Monday, 15 August 2016

Review: The Raven Boys by Maggie Stiefvater

The Raven Boys
Series: Raven Boys #1
Pages: 454
Publisher: Scholastic (UK)
Release date: 19th September 2012
Buy: Book Depository | Amazon UK

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Goodreads synopsis:
Even if Blue hadn't been told her true love would die if she kissed him, she would stay away from boys. Especially the ones from the local private school. Known as Raven Boys, they only mean trouble.

But this is the year that everything will change for Blue.

This is the year that she will be drawn into the strange and sinister world of the Raven Boys. And the year Blue will discover that magic does exist.

This is the year she will fall in love.

The Raven Boys is one that I've been wanting to pick up for several years now, but for some reason it never made it to the top of the list. I started reading it at long last because I would be meeting Maggie at YALC and I wanted to have read some of her stuff before meeting her (she's lovely, by the way. If you have the chance to meet her, go do it!). That and I've had friends constantly telling me how much I would love her writing.
I was only a couple of chapters in when I could see just how right my friends were – I could tell early on that I was going to adore the Raven Boys!

The first thing I want to mention is not a criticism of the book (quite the opposite), but rather a criticism of its marketing. That tag line on the front cover there – "If you kiss your true love, he will die" – is a bit misleading. There isn't really a romance taking place in this first instalment of the series. It's more of an unlikely, but growing friendship between Blue, a psychic's daughter, and the Raven Boys (students at an elite private school in the same town). There is a suggestion of romance to come, but in this book at least, the sense of friendship is much stronger, and I really love that.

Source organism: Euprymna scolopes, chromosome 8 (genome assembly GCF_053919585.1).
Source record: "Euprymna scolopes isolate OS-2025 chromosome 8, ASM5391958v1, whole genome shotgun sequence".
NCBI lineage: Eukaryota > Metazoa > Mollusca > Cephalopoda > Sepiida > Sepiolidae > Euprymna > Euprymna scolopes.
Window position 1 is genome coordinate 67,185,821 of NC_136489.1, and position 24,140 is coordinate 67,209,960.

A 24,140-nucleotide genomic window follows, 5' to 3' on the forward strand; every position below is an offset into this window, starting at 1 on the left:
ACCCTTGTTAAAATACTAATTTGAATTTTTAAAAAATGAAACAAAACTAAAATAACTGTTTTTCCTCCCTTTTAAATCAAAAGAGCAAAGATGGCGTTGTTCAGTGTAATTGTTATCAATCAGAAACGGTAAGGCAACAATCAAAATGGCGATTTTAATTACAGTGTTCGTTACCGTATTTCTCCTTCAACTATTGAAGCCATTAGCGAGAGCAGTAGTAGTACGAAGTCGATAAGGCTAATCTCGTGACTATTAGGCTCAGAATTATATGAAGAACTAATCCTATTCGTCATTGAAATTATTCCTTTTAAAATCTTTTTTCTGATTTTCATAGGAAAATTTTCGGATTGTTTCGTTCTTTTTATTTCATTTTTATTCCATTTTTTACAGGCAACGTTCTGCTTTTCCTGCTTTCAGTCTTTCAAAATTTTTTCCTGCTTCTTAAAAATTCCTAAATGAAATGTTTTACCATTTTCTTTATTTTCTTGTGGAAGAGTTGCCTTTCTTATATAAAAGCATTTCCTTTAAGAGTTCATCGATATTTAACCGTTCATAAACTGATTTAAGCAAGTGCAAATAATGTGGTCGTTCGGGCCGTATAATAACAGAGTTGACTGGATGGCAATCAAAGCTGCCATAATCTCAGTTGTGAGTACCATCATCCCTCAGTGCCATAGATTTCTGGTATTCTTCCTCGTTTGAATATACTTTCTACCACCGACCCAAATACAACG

The relationships between the characters are written really well, and I think this is actually one of the strongest things about this book. At the beginning, the relationship between Blue and the Raven Boys is tenuous, but it grows stronger over time. I really enjoyed watching them get to know and trust and (platonically ... at the moment) love each other. And the relationship between each of the Raven Boys themselves are distinct and strong (and really made me want to hang out with them!). It was because of this that they felt real and genuine, which was fantastic and really made the story for me.

Another thing I really loved about this book is that it defied my expectations. For example, the Raven Boys, who are not described in the best light at the beginning of the book, turn out to be not at all like they are outwardly perceived. They are not all rich and privileged, as you might expect; different classes are represented; Gansey and Ronan being upper class and rich, and Blue and Adam being working class, with a healthier respect for the value of money. I liked the way class differences were discussed – not in a segregating manner where the rich look down on the poor, but rather contrasting friends from different backgrounds in a way that didn't totally separate them. It was Gansey who is unperturbed by the class difference and Adam who is bothered by his friend's flippancy when it comes to money.